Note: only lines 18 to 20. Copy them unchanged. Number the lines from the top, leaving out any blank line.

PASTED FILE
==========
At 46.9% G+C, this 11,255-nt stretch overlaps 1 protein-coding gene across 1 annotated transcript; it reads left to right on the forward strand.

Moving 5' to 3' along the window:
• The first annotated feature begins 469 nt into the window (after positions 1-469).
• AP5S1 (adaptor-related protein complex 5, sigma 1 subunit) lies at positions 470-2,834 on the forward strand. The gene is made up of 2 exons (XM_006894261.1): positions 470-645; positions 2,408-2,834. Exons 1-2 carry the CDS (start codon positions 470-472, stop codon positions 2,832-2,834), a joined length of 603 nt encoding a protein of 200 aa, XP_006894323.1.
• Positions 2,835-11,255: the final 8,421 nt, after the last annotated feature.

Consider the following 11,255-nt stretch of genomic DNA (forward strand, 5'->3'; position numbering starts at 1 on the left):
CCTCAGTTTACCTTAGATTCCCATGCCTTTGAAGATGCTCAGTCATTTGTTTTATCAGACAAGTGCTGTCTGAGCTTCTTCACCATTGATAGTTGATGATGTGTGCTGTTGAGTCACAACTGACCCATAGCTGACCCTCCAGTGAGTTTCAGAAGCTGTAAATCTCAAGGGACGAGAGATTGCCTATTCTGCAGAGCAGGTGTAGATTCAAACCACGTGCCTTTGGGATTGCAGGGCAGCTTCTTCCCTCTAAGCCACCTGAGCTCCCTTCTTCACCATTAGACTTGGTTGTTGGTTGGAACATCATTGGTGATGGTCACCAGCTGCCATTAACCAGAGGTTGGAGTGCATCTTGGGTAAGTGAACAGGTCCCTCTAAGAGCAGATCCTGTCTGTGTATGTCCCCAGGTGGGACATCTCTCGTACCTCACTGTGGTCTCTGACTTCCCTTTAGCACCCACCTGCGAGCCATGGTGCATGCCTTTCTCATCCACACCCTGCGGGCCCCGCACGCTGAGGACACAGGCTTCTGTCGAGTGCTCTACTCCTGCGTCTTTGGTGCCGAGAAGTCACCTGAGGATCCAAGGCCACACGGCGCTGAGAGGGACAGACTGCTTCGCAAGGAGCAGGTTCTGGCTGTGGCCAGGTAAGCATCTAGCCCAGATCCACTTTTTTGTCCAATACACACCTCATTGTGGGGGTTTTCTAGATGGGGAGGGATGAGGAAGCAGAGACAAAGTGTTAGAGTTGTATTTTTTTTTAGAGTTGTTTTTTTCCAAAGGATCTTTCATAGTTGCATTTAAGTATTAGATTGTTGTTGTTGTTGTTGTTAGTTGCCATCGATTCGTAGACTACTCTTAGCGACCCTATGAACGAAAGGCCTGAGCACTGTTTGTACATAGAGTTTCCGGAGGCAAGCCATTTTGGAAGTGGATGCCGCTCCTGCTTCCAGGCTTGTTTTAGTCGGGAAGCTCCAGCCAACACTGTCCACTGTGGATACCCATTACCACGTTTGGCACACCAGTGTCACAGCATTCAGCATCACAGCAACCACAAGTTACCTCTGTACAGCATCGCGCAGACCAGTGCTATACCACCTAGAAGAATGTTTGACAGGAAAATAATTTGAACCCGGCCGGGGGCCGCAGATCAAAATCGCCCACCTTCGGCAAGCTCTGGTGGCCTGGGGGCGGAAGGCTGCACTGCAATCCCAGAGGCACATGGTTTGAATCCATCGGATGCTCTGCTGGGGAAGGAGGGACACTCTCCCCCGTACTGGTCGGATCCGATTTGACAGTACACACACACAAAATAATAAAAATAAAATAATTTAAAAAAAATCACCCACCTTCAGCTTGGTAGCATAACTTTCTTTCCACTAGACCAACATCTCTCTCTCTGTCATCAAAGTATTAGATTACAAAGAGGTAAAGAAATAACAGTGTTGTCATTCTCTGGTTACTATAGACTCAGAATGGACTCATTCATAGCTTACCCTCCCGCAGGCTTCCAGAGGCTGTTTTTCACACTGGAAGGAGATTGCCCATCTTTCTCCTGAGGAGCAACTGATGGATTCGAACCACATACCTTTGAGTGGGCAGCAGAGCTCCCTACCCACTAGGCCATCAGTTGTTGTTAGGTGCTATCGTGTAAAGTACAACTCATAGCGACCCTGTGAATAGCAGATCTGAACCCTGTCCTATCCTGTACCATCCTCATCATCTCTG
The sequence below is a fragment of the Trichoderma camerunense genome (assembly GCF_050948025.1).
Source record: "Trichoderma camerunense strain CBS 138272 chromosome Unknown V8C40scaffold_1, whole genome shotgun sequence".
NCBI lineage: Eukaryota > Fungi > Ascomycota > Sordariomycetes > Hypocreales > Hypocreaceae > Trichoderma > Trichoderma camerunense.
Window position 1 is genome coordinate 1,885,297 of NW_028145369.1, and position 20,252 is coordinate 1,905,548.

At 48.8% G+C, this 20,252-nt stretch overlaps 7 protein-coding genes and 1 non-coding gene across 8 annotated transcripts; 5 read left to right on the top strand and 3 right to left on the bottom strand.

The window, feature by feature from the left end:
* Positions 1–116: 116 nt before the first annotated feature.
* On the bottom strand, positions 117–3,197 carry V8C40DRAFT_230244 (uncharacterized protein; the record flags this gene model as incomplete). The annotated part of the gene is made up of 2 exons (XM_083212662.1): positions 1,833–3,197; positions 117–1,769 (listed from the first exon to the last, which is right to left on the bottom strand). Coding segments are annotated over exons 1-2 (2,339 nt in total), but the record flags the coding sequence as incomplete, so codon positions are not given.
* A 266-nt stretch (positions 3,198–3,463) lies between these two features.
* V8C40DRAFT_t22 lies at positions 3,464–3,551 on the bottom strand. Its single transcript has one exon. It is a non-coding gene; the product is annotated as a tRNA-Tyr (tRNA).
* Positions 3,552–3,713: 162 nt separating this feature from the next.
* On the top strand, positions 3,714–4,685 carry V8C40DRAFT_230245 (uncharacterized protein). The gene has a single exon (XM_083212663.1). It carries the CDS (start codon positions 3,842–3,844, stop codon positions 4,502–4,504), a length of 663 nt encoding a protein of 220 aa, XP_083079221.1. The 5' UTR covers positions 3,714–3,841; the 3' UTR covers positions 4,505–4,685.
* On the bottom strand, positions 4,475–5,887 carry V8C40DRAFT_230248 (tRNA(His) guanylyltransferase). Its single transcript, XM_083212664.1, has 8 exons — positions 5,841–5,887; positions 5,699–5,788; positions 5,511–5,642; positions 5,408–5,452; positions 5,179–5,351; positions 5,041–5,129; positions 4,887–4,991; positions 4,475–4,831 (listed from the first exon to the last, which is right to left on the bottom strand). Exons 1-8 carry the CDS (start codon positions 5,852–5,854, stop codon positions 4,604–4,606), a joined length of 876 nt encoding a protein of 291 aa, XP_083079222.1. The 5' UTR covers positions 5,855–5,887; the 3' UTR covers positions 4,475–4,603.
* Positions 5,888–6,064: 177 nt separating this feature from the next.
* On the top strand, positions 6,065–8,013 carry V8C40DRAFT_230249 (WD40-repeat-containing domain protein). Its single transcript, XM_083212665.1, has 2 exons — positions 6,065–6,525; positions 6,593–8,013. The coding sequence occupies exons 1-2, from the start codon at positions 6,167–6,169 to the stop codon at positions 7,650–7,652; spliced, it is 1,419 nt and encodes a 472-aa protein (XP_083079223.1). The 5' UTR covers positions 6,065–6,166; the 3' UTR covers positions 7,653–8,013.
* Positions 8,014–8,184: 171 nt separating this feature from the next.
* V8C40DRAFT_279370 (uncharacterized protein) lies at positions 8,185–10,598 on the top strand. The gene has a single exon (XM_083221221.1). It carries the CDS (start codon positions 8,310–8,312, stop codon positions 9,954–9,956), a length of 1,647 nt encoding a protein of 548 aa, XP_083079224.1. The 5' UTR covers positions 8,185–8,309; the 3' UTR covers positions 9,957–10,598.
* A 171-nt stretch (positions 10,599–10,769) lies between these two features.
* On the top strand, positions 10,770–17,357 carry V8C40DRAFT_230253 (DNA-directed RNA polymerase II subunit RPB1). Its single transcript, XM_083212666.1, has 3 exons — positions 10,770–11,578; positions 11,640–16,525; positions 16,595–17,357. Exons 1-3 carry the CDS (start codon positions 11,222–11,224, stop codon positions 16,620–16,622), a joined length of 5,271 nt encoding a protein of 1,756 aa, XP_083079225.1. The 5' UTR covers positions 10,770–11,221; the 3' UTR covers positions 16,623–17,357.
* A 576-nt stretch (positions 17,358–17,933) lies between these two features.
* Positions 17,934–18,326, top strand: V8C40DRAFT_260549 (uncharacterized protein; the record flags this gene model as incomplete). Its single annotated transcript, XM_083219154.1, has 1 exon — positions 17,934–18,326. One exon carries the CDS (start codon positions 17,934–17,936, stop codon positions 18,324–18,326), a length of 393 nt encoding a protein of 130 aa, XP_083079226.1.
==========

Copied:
* Positions 3,552–3,713: 162 nt separating this feature from the next.
* On the top strand, positions 3,714–4,685 carry V8C40DRAFT_230245 (uncharacterized protein). The gene has a single exon (XM_083212663.1). It carries the CDS (start codon positions 3,842–3,844, stop codon positions 4,502–4,504), a length of 663 nt encoding a protein of 220 aa, XP_083079221.1. The 5' UTR covers positions 3,714–3,841; the 3' UTR covers positions 4,505–4,685.
* On the bottom strand, positions 4,475–5,887 carry V8C40DRAFT_230248 (tRNA(His) guanylyltransferase). Its single transcript, XM_083212664.1, has 8 exons — positions 5,841–5,887; positions 5,699–5,788; positions 5,511–5,642; positions 5,408–5,452; positions 5,179–5,351; positions 5,041–5,129; positions 4,887–4,991; positions 4,475–4,831 (listed from the first exon to the last, which is right to left on the bottom strand). Exons 1-8 carry the CDS (start codon positions 5,852–5,854, stop codon positions 4,604–4,606), a joined length of 876 nt encoding a protein of 291 aa, XP_083079222.1. The 5' UTR covers positions 5,855–5,887; the 3' UTR covers positions 4,475–4,603.